This acts as a compass, helping you navigate through the dating world while always staying true to yourself. “Keep your standards and be confident to walk away if the person is not compatible with you. Connection and chemistry is important but more is needed.”
If you’re unsure what your dating deal breakers are, start with this tip from Gabi Conti, comedian and author of Twenty Guys You Date in Your twenties: make a list of non-negotiables. But when doing so, make sure the list isn’t superficial.
“Instead of ‘has a good head of hair’ and ‘drives a nice car,’ it should be personality traits and beliefs that are really important to you.”
Still stuck on what to write? She recommends looking back on your past relationships and listing what didn’t work. “For example, if you keep dating people that still have a lot of growing up to do, maybe your non-negotiable is dating someone who is mature and self-sufficient,” she says.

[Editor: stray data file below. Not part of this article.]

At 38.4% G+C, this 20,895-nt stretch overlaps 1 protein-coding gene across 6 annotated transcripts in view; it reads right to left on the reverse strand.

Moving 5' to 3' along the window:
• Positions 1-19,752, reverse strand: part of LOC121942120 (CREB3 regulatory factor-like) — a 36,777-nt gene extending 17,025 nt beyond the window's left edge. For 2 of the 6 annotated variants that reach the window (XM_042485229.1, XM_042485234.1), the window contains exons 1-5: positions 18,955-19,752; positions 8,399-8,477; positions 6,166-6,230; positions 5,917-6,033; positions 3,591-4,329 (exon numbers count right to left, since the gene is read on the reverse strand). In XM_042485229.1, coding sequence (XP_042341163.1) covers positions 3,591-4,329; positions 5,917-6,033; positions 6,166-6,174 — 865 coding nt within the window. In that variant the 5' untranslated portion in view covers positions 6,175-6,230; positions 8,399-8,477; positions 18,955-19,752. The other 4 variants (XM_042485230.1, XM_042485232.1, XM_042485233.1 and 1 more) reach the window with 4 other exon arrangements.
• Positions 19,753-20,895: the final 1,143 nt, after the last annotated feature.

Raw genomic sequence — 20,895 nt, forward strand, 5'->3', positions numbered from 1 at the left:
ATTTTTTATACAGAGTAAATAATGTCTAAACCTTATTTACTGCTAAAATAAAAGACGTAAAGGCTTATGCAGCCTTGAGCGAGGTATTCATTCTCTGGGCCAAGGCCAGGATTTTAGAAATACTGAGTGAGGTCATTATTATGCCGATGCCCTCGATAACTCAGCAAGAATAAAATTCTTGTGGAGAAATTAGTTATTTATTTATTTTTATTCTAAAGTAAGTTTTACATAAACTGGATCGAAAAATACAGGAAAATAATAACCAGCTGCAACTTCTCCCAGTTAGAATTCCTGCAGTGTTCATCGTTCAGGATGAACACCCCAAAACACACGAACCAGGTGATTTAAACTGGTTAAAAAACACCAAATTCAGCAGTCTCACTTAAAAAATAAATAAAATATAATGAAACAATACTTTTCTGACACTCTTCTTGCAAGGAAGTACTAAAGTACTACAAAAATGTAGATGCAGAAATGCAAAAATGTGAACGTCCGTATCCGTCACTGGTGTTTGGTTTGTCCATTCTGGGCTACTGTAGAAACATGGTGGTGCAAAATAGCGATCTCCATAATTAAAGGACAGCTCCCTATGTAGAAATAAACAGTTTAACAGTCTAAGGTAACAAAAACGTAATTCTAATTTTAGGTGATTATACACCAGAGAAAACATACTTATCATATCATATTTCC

“Also think of the things that are important to you in a relationship, for example, if you want kids like yesterday, then you’re going to want to date people that are on the same page as you about that.”
Don’t stop working on yourself
Carrie Bradshaw from Sex and the City said it best: “The most exciting, challenging and significant relationship of all is the one you have with yourself. And if you find someone to love the you that you love, well, that’s just fabulous.”
So while you’re on the search for your forever relationship, don’t stop focusing on personal growth and what makes you happy.
“Now is the time to build up your confidence, whatever that means to you,” says Conti. “I already know you’re a catch, but you need to really believe that before you seriously start dating.”
In the meantime, you can focus on friendship, says Tina B. Tessina, PhD, psychotherapist and author of Dr. Romance’s Guide to Finding Love Today.
“Making friends is easier and makes you less nervous and better able to think clearly.” The best part of this is that, in the end, romance usually follows. And if not, well, you’ve still got a friend.